China's Commerce Ministry said Tuesday it is worried that Europe's debt crisis could spark trade friction and hurt sales to the country's largest export market.
The comments from ministry spokesman Shen Danyang come as debt-laden European countries fight Beijing over trade barriers, and as the U.S. prepares a retaliatory trade measure against China.
A statement released by the office of U.S. Trade Representative Ron Kirk said he will announce a major trade enforcement action against the world's No. 2 economy at a press conference later Tuesday.
The European Union and U.S. have long complained about China's restrictions on foreign companies that include obstructing access to its markets in violation of free-trade pledges and pushing foreign companies out of promising fields such as clean energy.
U.S. Ambassador to China Gary Locke said in a speech Tuesday in Beijing that such practices will hinder China's development and innovation.
"China's current business climate is causing growing frustrations among foreign business and government leaders, including my colleagues in Washington," said Locke.
He said China's lack of openness in finance, energy, health care and other areas of its economy and society will lead to less innovation from Chinese businesses, fewer opportunities for the Chinese people and slower growth for the economy.
He also repeated complaints that China's undervalued currency was unfairly benefiting its exports and that rampant intellectual property theft in the country is costing foreign companies billions of dollars every year.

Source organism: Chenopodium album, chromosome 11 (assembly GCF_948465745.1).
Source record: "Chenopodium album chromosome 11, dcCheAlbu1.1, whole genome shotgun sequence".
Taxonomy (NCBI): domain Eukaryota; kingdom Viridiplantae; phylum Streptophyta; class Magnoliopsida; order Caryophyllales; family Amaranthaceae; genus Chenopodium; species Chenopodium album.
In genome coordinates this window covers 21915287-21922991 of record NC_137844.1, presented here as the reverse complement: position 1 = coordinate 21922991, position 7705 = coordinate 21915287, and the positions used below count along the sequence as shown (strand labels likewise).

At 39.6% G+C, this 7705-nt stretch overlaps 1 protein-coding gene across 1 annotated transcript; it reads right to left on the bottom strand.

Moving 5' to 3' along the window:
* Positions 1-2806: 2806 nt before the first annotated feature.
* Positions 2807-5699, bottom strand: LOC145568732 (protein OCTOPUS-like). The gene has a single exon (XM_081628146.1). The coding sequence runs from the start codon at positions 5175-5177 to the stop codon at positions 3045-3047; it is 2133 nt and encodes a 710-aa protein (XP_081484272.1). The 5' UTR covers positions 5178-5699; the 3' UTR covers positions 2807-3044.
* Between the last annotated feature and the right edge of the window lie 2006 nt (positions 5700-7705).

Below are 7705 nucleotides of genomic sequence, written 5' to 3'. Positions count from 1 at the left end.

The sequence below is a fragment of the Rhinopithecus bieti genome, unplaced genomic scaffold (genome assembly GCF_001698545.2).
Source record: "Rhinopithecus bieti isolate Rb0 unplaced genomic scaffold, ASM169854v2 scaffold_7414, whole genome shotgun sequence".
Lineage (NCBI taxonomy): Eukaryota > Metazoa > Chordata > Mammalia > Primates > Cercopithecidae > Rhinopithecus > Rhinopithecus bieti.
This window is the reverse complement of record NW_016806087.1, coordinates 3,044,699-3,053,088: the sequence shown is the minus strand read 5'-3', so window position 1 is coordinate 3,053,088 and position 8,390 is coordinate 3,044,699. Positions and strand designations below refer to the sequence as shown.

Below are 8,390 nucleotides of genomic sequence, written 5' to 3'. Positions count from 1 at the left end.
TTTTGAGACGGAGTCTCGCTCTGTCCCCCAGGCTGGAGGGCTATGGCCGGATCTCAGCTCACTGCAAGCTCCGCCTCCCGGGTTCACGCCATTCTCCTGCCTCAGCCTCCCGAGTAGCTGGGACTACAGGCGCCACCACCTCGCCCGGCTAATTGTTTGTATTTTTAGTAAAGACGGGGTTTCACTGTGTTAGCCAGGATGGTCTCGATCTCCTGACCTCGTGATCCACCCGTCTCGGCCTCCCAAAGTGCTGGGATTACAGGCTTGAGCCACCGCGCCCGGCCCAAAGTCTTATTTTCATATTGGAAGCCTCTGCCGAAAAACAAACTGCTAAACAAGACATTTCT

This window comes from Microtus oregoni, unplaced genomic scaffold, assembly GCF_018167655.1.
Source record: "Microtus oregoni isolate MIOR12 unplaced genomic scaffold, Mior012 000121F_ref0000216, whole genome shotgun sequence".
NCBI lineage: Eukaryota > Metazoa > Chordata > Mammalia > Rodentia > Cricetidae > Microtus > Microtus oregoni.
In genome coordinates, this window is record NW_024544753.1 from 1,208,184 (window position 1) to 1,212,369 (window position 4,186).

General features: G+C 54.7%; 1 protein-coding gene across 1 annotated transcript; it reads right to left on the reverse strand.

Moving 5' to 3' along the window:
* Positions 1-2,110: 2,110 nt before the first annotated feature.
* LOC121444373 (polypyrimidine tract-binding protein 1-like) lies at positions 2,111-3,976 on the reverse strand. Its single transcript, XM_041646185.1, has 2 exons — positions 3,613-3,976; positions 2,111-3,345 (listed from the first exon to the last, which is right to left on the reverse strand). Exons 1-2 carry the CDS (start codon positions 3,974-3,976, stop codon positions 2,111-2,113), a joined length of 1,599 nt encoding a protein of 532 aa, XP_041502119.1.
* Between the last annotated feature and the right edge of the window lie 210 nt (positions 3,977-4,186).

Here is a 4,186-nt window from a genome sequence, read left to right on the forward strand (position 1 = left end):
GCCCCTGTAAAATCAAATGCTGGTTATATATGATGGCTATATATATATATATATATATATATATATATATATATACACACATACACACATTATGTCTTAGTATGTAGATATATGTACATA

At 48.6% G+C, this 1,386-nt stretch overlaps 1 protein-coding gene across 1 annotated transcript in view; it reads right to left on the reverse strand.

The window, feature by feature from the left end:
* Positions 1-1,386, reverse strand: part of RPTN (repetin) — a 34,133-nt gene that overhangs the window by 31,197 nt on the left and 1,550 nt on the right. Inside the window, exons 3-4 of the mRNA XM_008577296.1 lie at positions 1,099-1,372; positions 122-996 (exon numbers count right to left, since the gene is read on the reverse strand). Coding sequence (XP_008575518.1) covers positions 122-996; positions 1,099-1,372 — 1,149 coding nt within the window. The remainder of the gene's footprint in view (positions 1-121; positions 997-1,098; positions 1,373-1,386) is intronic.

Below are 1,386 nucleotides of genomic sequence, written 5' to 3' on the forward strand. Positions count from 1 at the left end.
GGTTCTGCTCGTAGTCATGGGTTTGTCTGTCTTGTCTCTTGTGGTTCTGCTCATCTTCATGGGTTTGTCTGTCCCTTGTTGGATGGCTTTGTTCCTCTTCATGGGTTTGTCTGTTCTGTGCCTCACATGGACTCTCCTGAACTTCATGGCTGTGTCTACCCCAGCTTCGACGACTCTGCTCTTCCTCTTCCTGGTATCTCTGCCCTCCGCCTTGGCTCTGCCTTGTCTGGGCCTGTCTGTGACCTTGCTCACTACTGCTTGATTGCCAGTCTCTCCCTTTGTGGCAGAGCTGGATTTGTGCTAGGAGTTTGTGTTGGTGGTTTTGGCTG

Locke's comments come at an especially sensitive time as foreign governments look to China's relatively robust economy to help drive global growth amid fears of a worldwide recession.
Shen, the commerce spokesman, told a regular news conference that he was worried about the debt problems in Europe.
"As the crisis within the EU intensifies ... bilateral trade friction may be increased, which is detrimental to China-EU economic and trade relations," he said.
"Of course, we believe there's opportunity in the crisis. Everyone can work hard together to turn the crisis into an opportunity."
Shen also said China is disappointed that it has not been recognized as a market economy under world trade rules by the EU, despite its rapid economic transformation.
"After 30 years of reform and opening up, China has completed the transformation from a planned economy to a market economy, but the EU still does not recognize China's full market economy status. China is very disappointed," Shen said.
Trade tensions with Europe are expected to rise, but will likely be contained, in part because of Beijing's greater heft in negotiations resulting from its investment in European debt, said Liu Yuanchun, professor in international trade at Beijing's Renmin University.
"Yes, we're going to see more trade friction, but it will not turn up to be substantial," Liu said.
In a commentary Tuesday, the government's Xinhua News Agency called for an end to measures and attitudes that discourage Chinese investment in developed economies.
"It would help the United States and the EU break away from their current financial woes should they ditch protectionist measures and sincerely open their arms to Chinese investments, allowing China to make the most of its rich foreign exchange reserves," the commentary said.
Beijing is Washington's biggest foreign creditor and has appealed to U.S. leaders to avoid taking steps in response to its economic woes that might erode the value of the dollar and China's Treasury debt and other U.S. assets.
The state-backed People's Daily reported Tuesday that China will continue to buy U.S. Treasuries.
Associated Press researcher Yu Bing contributed to this report.
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